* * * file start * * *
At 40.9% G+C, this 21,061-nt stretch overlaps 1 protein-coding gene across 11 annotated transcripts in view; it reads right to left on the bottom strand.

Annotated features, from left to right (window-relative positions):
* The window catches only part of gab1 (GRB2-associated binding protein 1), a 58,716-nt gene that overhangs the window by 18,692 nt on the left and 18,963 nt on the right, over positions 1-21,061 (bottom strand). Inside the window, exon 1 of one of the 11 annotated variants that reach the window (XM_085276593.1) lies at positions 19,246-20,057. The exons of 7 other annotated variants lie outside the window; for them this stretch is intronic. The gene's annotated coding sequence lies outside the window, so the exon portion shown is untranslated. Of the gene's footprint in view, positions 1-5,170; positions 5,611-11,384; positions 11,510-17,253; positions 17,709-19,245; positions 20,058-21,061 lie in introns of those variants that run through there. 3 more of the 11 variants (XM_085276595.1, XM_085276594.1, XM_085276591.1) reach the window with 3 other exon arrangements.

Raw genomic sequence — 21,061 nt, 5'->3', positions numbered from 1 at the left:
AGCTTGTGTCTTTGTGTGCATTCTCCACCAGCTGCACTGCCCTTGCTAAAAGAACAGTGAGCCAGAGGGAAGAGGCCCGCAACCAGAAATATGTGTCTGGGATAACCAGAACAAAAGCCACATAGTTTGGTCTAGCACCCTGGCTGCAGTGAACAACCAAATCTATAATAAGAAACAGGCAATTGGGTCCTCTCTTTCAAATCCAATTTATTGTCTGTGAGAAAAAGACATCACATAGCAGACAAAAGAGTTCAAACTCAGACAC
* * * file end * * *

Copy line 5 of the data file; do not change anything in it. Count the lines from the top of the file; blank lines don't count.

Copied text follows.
AGCTTGTGTCTTTGTGTGCATTCTCCACCAGCTGCACTGCCCTTGCTAAAAGAACAGTGAGCCAGAGGGAAGAGGCCCGCAACCAGAAATATGTGTCTGGGATAACCAGAACAAAAGCCACATAGTTTGGTCTAGCACCCTGGCTGCAGTGAACAACCAAATCTATAATAAGAAACAGGCAATTGGGTCCTCTCTTTCAAATCCAATTTATTGTCTGTGAGAAAAAGACATCACATAGCAGACAAAAGAGTTCAAACTCAGACAC